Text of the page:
Behind every functioning wind project is a team of well-trained technicians who are responsible for either construction and installation (C&I) or operations and maintenance (O&M).

According to the Global Wind Workforce Outlook for 2022 to 2026, from the Global Wind Organisation (GWO) and the Global Wind Energy Council (GWEC), a 67% growth of global onshore and offshore wind capacity expected between 2021 and 2026 will be matched by a 33% increase in the number of technicians requiring wind industry training in order to build and maintain the growing fleet.

In total, the GWEC and GWO expect to see more than half a million (568,000) wind technicians requiring wind industry training globally by 2026, rising from 426,700 in 2021.

With only 119,000 technicians (representing just under a third of the total workforce) currently in possession of at least one valid certificate from the Global Wind Organisation (GWO)’s Basic Safety Training Standard, an additional 449,800 technicians will require wind industry training from 2022 onwards.

According to the GWEC and GWO, this presents educators and training providers with a wealth of opportunities to scale up their services to provide for emerging talent poached from other areas including the fossil fuel industry.

The report reveals that one of the biggest opportunities for training lies within the offshore segment, which is projected to experience a 92% growth in total technicians between 2021 and 2026, compared with just 27% for onshore workers. In Europe, the offshore wind workforce needs to grow from 80,000 today to 250,000 by 2030, believes WindEurope.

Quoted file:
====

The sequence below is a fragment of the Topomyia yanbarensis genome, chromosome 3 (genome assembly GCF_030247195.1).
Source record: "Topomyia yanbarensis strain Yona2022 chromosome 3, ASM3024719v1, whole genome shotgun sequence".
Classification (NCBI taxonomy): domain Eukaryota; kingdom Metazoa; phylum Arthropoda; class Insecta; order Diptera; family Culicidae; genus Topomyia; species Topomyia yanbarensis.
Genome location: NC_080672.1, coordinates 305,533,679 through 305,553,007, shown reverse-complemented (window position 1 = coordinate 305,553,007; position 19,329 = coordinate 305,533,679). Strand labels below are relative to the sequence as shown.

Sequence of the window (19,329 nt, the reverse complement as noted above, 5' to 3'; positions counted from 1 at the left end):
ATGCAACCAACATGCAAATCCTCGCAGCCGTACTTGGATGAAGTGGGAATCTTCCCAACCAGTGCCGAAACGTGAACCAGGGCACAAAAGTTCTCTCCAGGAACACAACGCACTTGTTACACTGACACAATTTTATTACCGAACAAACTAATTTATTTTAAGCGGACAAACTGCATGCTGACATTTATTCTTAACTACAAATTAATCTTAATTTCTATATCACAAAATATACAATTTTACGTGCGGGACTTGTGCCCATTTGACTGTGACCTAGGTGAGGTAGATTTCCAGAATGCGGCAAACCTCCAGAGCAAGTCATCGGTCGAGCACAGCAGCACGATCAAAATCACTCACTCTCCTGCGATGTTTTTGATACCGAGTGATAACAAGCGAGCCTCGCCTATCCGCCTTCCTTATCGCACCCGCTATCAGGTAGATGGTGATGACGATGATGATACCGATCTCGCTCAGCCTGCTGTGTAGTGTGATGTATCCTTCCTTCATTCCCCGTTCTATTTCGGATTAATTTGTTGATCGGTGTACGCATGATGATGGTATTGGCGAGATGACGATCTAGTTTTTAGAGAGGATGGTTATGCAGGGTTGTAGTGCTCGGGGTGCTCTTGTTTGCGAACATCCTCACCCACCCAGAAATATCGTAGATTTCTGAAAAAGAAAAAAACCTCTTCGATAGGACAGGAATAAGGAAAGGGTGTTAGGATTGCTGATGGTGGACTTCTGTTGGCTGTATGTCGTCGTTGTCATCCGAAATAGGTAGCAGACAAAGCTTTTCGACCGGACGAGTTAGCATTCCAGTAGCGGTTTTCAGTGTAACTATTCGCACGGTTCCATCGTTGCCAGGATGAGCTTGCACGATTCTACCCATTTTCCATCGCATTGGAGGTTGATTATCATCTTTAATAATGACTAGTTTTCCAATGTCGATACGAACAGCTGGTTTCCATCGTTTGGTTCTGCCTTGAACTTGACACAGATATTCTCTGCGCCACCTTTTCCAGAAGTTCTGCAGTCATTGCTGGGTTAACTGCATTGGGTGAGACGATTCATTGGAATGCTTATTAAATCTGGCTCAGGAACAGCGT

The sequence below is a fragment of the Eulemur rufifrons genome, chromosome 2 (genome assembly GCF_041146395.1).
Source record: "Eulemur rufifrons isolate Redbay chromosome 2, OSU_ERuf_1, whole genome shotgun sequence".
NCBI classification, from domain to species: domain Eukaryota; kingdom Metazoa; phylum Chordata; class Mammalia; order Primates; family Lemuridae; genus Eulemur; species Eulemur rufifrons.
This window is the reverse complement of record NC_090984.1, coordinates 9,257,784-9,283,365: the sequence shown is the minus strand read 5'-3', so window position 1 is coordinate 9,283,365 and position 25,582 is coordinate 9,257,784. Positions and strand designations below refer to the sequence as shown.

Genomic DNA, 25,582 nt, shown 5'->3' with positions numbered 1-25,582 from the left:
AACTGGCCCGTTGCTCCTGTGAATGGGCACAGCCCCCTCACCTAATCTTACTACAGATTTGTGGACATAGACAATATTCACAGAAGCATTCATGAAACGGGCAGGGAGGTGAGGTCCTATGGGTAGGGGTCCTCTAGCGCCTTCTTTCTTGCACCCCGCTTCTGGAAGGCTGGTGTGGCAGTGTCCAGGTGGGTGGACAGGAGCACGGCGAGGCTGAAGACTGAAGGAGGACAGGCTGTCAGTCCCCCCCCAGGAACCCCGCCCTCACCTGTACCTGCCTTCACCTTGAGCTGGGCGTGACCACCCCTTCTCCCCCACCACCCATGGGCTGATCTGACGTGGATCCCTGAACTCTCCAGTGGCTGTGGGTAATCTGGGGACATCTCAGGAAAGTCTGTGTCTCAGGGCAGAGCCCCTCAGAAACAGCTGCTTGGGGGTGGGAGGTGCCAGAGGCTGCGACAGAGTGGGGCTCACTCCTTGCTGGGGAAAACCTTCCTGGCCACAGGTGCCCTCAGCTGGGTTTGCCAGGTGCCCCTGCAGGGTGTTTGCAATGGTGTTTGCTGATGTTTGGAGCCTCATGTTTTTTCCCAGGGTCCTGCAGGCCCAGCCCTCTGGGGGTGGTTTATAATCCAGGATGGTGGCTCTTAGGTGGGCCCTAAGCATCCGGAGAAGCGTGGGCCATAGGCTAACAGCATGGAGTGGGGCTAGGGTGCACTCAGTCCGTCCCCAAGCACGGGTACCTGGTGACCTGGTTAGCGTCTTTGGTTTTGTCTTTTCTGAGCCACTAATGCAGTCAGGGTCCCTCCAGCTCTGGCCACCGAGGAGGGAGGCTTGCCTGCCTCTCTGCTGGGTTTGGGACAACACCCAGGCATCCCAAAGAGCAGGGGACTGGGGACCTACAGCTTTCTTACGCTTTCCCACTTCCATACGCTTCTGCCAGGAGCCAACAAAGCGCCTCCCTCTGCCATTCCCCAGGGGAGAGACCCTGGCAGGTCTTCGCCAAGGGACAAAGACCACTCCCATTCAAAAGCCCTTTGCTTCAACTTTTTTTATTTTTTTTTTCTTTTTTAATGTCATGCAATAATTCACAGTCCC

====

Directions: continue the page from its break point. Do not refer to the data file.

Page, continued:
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To keep perspective, however, by 2026, the total number of offshore workers will remain dwarfed by the high percentage (87%) of technicians located predominantly within O&M in the onshore segment.

Honing in on nine countries that together account for 75% of the total training demand needed in 2026, the GWEC and GWO’s projections, based on outputs from the GWO’s workforce forecasting model designed with assistance from the Renewables Consulting Group, finds that while China, followed by the US and Germany, are expected to maintain the lead when it comes to total numbers of wind technicians operating by 2026, other countries will experience greater growth rates.

For example, despite a brief decline in onshore wind development in South Korea in 2021, when just 64MW of capacity was installed, GWEC Market Intelligence anticipates that strong political commitment to offshore wind fronted by new President Yoon Suk-yeol will result in "a large pipeline of interest" leading to around 7.5GW of additional offshore wind installed over the next ten years between 2022 and 2031.

Albeit remaining a minor player compared with other countries, South Korea is expected to see an 800% growth in the number of wind technicians operating in the country between 2021 and 2026.

By contrast, Brazil’s workforce is projected to shrink by 10% within the same time frame due to anticipated "weaken[ed] onshore wind construction activity" in 2023 and 2024. Nevertheless, the GWEC and GWO expects workforce figures to start growing again in 2024, a year in advance of onshore installations beginning to pick up again, and with companies preparing for Brazil’s first offshore project scheduled for commissioning in 2028.